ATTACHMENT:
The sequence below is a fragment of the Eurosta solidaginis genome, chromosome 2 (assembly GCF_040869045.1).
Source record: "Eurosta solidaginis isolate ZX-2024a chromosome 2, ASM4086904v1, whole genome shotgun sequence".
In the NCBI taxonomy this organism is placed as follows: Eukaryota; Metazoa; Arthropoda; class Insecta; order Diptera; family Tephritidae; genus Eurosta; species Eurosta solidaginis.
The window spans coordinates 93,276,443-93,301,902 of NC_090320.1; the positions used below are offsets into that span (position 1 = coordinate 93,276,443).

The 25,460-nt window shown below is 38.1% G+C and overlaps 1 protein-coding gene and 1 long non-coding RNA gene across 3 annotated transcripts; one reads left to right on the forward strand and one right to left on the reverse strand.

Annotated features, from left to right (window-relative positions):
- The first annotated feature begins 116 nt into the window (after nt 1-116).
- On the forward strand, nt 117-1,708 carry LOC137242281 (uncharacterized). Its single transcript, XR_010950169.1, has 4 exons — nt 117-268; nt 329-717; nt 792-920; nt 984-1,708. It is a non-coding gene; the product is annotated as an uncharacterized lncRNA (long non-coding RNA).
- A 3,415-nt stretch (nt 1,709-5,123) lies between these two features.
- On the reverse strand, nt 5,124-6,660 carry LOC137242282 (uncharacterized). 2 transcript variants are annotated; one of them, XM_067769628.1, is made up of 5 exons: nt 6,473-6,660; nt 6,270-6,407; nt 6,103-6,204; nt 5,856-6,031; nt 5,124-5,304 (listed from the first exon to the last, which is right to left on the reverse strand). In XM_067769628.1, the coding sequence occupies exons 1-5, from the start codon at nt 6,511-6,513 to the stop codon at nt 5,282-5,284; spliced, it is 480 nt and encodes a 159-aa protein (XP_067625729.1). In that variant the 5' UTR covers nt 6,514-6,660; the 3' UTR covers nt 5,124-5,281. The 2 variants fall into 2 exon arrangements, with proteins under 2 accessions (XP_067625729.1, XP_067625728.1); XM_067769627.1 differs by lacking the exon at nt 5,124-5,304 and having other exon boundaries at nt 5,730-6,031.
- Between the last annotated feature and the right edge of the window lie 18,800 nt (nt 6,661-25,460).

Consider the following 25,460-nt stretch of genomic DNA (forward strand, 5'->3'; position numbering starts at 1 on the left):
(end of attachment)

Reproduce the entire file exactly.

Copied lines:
The sequence below is a fragment of the Eurosta solidaginis genome, chromosome 2 (assembly GCF_040869045.1).
Source record: "Eurosta solidaginis isolate ZX-2024a chromosome 2, ASM4086904v1, whole genome shotgun sequence".
In the NCBI taxonomy this organism is placed as follows: Eukaryota; Metazoa; Arthropoda; class Insecta; order Diptera; family Tephritidae; genus Eurosta; species Eurosta solidaginis.
The window spans coordinates 93,276,443-93,301,902 of NC_090320.1; the positions used below are offsets into that span (position 1 = coordinate 93,276,443).

The 25,460-nt window shown below is 38.1% G+C and overlaps 1 protein-coding gene and 1 long non-coding RNA gene across 3 annotated transcripts; one reads left to right on the forward strand and one right to left on the reverse strand.

Annotated features, from left to right (window-relative positions):
- The first annotated feature begins 116 nt into the window (after nt 1-116).
- On the forward strand, nt 117-1,708 carry LOC137242281 (uncharacterized). Its single transcript, XR_010950169.1, has 4 exons — nt 117-268; nt 329-717; nt 792-920; nt 984-1,708. It is a non-coding gene; the product is annotated as an uncharacterized lncRNA (long non-coding RNA).
- A 3,415-nt stretch (nt 1,709-5,123) lies between these two features.
- On the reverse strand, nt 5,124-6,660 carry LOC137242282 (uncharacterized). 2 transcript variants are annotated; one of them, XM_067769628.1, is made up of 5 exons: nt 6,473-6,660; nt 6,270-6,407; nt 6,103-6,204; nt 5,856-6,031; nt 5,124-5,304 (listed from the first exon to the last, which is right to left on the reverse strand). In XM_067769628.1, the coding sequence occupies exons 1-5, from the start codon at nt 6,511-6,513 to the stop codon at nt 5,282-5,284; spliced, it is 480 nt and encodes a 159-aa protein (XP_067625729.1). In that variant the 5' UTR covers nt 6,514-6,660; the 3' UTR covers nt 5,124-5,281. The 2 variants fall into 2 exon arrangements, with proteins under 2 accessions (XP_067625729.1, XP_067625728.1); XM_067769627.1 differs by lacking the exon at nt 5,124-5,304 and having other exon boundaries at nt 5,730-6,031.
- Between the last annotated feature and the right edge of the window lie 18,800 nt (nt 6,661-25,460).

Consider the following 25,460-nt stretch of genomic DNA (forward strand, 5'->3'; position numbering starts at 1 on the left):